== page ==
And to this girl, who shops for clothes by the pound rather than by the price on a tag, that’s a good thing.
Our economic climate isn’t much of a shock. So many Americans were living on overextended credit, and “keeping up with the Joneses” became “keeping up with minimum loan payments” in no time. I’m not smug about it, either, because for years I struggled with the burden of credit cards and the consequences of falling for dangerously deceptive promises of easy-to-land loans. I’m still working hard to keep the bills paid, but at least I’m working at something I love, even if the pay’s less. I’ve simply trimmed the fat and reduced the obligations that have stressed me out.
Frugality has become as much a source of psychological relief as a necessity in my world. Gardening, careful grocery shopping and strengthening self-disciplinary skills have allowed me to stress less about out-of-the-blue emergency expenses, and reduces the guilt I feel when I splurge on a night out with friends or family.
Two of the biggest challenges to living a frugal lifestyle include social pressures and convenience. I live in a medium-sized city with lots of fun stuff to do, and lots of friends who are always putting out the call to meet at this bar or that restaurant on any given night (or morning, or lunch hour). None of my friends are gazillionaires, but most have a meatier paycheck than I do. Many would offer to pick up the tab, but I hate not pulling my own weight, no matter how often my friends convince me I’m doing so just by being present.
Lately, these same friends have been confiding to me that they’re in deep financial dook. So-and-so is regretting the purchase of the shiny, gently-used luxury car she bought, even though on paper, she SHOULD be able to afford it with no problems. But, having sat down and examined her expenses, she realized that all the lunches-on-the-fly, dinners out after an exhausting day at work, twice-weekly trips to the bars with friends and frequent weekend getaways–even lower budget ones ones–add up.
“I don’t have time to make lunch every morning, or dinner every night” is something we all hear and say. Well…that’s a load of crap. At least, that’s the “EUREKA” I had when I began planning meals, and building a grocery list based on foods that meet the following criteria:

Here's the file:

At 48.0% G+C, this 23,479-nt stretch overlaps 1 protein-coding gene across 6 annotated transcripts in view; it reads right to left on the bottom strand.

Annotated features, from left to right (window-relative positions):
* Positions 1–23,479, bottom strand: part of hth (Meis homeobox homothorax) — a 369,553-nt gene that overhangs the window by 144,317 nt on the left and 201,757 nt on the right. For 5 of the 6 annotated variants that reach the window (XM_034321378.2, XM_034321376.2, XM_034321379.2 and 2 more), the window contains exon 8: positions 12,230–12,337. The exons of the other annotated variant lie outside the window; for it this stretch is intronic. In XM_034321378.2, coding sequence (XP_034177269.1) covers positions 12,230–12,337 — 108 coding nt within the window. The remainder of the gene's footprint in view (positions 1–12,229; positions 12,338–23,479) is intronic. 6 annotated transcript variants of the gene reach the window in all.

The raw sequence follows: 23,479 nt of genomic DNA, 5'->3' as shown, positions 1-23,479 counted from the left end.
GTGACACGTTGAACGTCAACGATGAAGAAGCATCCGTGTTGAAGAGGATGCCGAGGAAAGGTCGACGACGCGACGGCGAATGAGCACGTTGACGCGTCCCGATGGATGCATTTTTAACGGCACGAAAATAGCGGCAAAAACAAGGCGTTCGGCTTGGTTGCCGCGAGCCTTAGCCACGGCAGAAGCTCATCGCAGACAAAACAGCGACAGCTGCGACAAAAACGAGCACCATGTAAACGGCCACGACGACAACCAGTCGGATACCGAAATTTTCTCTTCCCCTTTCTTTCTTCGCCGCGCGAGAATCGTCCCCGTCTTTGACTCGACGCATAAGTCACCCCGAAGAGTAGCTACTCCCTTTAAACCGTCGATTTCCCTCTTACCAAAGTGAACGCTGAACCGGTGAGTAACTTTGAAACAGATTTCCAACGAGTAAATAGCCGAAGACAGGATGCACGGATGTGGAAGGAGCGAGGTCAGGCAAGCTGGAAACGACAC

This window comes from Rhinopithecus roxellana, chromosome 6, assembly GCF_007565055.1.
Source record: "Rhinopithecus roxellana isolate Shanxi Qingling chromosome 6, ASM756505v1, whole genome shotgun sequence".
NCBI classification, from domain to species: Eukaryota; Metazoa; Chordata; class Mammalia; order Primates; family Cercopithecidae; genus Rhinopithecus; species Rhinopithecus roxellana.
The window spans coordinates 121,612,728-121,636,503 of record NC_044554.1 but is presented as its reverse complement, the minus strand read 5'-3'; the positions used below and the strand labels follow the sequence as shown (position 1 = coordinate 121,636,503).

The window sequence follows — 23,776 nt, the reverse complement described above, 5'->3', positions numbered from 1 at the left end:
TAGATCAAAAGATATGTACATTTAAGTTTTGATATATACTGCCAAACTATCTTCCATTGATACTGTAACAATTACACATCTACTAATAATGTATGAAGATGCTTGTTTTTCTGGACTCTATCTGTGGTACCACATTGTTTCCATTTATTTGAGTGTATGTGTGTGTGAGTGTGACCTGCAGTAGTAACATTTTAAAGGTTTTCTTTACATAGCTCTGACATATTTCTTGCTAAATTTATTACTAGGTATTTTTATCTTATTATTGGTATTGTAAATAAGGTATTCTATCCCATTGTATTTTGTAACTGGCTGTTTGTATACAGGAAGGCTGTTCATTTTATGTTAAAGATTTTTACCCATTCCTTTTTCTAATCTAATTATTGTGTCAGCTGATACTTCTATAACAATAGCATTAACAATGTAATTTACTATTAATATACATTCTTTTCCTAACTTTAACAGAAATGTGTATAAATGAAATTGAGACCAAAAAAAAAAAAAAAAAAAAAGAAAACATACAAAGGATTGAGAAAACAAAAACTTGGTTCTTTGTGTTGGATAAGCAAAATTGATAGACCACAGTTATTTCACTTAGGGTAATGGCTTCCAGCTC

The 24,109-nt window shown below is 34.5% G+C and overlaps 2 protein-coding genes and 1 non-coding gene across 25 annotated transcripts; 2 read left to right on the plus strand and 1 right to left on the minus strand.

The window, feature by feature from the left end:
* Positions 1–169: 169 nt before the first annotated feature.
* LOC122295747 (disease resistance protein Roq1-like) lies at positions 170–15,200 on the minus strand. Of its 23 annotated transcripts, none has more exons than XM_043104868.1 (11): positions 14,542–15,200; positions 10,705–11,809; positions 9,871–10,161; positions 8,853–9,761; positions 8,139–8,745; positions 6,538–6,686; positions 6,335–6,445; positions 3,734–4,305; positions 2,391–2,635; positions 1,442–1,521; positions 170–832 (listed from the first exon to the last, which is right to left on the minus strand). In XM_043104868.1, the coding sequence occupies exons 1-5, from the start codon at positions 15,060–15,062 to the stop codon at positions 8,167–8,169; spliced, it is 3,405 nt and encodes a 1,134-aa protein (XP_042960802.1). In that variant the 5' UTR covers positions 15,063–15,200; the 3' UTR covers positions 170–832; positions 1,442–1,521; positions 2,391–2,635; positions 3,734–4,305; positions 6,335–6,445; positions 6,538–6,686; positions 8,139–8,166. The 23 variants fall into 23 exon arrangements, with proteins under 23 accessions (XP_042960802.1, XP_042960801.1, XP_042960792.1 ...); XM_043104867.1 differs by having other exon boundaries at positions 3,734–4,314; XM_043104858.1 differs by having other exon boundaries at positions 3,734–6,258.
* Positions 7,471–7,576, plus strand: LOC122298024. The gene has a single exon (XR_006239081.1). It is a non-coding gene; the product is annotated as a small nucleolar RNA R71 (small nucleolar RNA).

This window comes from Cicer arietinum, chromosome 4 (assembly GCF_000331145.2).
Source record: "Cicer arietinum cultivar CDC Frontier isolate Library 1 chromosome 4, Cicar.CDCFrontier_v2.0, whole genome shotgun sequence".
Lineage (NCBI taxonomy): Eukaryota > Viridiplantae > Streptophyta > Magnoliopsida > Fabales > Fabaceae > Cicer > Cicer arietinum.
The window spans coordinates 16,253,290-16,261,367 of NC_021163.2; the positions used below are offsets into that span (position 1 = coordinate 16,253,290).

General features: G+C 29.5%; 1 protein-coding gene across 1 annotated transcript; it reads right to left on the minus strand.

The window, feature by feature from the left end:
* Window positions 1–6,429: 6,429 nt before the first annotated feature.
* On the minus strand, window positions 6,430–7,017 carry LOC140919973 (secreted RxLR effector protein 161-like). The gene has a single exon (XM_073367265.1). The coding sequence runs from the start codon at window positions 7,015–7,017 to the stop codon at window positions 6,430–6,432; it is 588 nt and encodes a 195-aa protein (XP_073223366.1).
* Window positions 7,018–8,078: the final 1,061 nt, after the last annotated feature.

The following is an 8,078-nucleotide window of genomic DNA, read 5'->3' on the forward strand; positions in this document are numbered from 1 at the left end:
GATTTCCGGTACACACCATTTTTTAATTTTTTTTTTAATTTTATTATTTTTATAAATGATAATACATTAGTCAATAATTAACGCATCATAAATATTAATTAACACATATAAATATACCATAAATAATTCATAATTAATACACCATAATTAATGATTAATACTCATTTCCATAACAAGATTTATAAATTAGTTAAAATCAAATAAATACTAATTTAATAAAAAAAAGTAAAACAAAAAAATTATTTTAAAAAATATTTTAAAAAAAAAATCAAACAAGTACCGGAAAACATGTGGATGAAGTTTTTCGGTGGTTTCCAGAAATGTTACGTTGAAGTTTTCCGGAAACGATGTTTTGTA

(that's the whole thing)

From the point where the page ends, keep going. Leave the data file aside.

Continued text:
- Can be prepared (if not cooked) in 20 minutes or less
- Is healthy, with few unnatural additives
- Is inexpensive, and if possible, based on easily stored foods
- Revolve around a core of ingredients that work with a variety of recipes and cultural styles
- Make excellent leftovers
Most of my new-favorite recipes will feed and please friends and fam for less than seventy cents per whopping serving. Seventy cents is actually quite posh, and usually indicates the locally-raised, natural meats I buy from area farmers.
I highly recommend learning how to safely store food. Doing so will provide you with a surplus you can fall back upon in hard times, really hard times, or full on SHTF scenarios. In the short-term, it will save you money, even considering the cost of food dehydrators, vac sealers & supplies, buckets, mylar and oxygen absorbers. (love the Red Dawn music on that last link, heh) Want to learn more about food storage? Check out the Mormons’ preparedness information. Say what you will about Jesus Jammies, but when it comes to preparedness, nobody does it like the Latter Day Saint crowd.
I expect that my friends and I will spend more time planning potlucks at one another’s homes, and less time holding each other’s hair over the toilets at downtown bars. Fortunately I live close to great hiking trails (both urban and semi-wilderness) and I enjoy stalking good books at the local Goodwill. I’ve discovered that my beau can cook as well as any of my favorite local chefs, with the right (cough) motivation, and I’m not that bad, either.
And thankfully, I live in a town where the person sitting next to you at the Opera is as likely to be wearing jeans as she is to be wearing a designer dress. (This USED to bug me, until I learned the value of being able to enjoy some culture in times when my weekly paycheck was lower than my IQ).
Another thing I’ve had to ratchet down (speaking of jeans at the Opera) is my clothing budget. Find a local thrift shop, or see if there’s a Goodwill outlet near you where items and clothing are indeed sold by the pound. This is where I’ve found some of my favorite jeans, workshirts, tee shirts, jackets and housewares. On occasion I’ve found items of value to market on eBay or Craigslist. (Avoid used shoes unless they’re hardly worn or will be hardly worn; shoes broken in to another person’s podiatric problems can cause foot, knee and back problems in your own bod). It takes work, and you have to battle serious bargain shoppers and resellers at “The Bins”, but it will pay off if you have a few items in mind and some patience. Oh yeah. Take hand sanitizer! Hoo, boy.
There are a great number of frugal living websites out there. Check them out! Sooner or later, I’ll post a few tips that have worked for me, and maybe some recipes, too. And feel free to leave your own in this post’s comments!